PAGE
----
Gig economy superannuation fund to launch in 2018
A lawyer who established the Australian arm of forex provider IG Markets is backing “business to consumer” superannuation fund GigSuper, with plans for a $5 million capital raising slated for early next year.
Peter Richards, who was involved in getting the first Australian Financial Services licence to offer OTC derivatives to retail customers, has provided seed funding for GigSuper which was established this year.
The fund was created for self-employed workers or those working in the so-called “gig economy” who tend to have lower superannuation balances than employees, and 25 per cent of whom have no superannuation at all.
“I had the same eureka moment with GigSuper that I had with IG Markets. I was really taken by the concept of it. The name describes the very ecosystem in which we are going to be operating and I knew instantly there was something in it,” he told The Australian Financial Review.
The Association for Superannuation Funds of Australia estimates there are around 100,000 or 0.8 per cent workers in Australia who use web-based platforms, like Airtasker or Uber, to obtain work on a regular basis.
More traditional self-employed workers make up 10 per cent of the population and have an average super balance of $60,916 compared to $88,229 for employed workers. Female self-employed workers have superannuation balances that on average are around one-third lower than female employees and the male self-employed.
GigSuper co-founder Peter Stanhope, former head of sales at IG Australia, said when he and fellow IG Australia alumni and GigSuper co-founder Martin Batur first conceived the idea they planned to focus on the burgeoning gig economy and appeal to the likes of deliveroo riders and those who picked up work on sharing economy platforms such as Freelancer.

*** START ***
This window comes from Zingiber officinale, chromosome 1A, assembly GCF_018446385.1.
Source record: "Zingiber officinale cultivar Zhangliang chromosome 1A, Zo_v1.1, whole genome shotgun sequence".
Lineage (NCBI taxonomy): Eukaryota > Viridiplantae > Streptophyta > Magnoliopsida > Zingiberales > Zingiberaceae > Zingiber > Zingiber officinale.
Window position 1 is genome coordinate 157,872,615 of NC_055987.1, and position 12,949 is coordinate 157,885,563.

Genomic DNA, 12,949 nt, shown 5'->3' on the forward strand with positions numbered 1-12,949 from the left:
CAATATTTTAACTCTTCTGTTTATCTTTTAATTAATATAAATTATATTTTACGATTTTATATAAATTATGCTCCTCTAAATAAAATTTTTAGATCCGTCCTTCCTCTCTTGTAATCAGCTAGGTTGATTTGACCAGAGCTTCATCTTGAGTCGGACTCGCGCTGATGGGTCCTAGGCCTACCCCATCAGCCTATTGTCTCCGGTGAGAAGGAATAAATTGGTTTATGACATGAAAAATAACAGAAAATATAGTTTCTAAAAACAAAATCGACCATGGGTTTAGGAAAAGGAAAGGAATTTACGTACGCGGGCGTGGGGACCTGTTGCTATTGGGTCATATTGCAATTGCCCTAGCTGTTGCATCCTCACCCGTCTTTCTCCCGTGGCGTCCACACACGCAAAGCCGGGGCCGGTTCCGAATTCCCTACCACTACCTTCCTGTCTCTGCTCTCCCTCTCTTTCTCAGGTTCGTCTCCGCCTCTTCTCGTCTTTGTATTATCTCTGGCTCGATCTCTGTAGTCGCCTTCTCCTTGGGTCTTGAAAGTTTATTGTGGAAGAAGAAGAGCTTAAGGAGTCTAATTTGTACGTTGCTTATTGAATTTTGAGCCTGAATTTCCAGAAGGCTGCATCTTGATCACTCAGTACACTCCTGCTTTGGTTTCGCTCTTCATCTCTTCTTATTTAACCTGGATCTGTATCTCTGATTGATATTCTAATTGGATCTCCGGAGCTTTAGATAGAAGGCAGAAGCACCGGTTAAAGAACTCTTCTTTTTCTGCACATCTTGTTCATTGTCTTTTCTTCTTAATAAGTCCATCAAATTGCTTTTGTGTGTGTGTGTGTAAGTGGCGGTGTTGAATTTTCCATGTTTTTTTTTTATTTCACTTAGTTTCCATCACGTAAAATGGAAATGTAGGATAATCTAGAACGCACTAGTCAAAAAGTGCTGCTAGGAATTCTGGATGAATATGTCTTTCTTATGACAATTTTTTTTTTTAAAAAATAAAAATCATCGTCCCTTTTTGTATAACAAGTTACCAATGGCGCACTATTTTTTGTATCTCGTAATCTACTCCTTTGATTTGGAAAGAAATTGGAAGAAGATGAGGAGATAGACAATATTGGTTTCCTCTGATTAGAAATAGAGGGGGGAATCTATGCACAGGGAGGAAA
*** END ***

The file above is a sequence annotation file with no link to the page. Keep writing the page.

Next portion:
“But when we started digging we realised it was a much broader problem. Every other super fund [in the country] has been built to cater for employers and employees,” he said.
“The way people work is changing, you’re more likely to have multiple employers, but people drift in and out of employment and back to self-employment. So you’ve got the problem of having multiple super accounts but then you’ve got the problem for periods of time people not paying themselves super.”
GigSuper is the latest start-up looking to get a slice of Australia’s $2.3 trillion retirement savings landscape, joining the likes of Spaceship, Grow Super, Zuper and Human Super.
“The focus of traditional super funds has always been around getting employees. What’s starting to change, particularly with a lot of start-ups coming through, that instead of superannuation being a B2B play it’s starting to be a B2C play and that’s a different mindset,” said Mr Stanhope.
Mr Richards said it would be a “low-fee service”, offering members a traditional superannuation fund plus a built-in savings account which allows for contributions to be drawn upon as needed or transferred to their fund at the end of the financial year.
Members will be able to claim their voluntary super contributions as a tax deduction via an app rather than filling reams of forms, said Mr Stanhope.
“With existing funds, because they are not really for people to make voluntary contributions, there is not an easy way to manage that on a month-to-month basis,” said Mr Stanhope.
The founders of GigSuper will decide on its trustee and administrator early next year and plan to launch the fund by mid-2018.
The chief executive of ASFA, Martin Fahey, said in February superannuation must become more personalised and be available “on demand” if it is to remain relevant.
“We’ll see a world of work, but jobs may increasingly become a rarity, and super in that context will need to be personalised and be on demand. But it will also need to be ubiquitous and it will need to be in people’s lives every day of the week,” he said.
December 2017 - ALICE URIBE - AFR.COM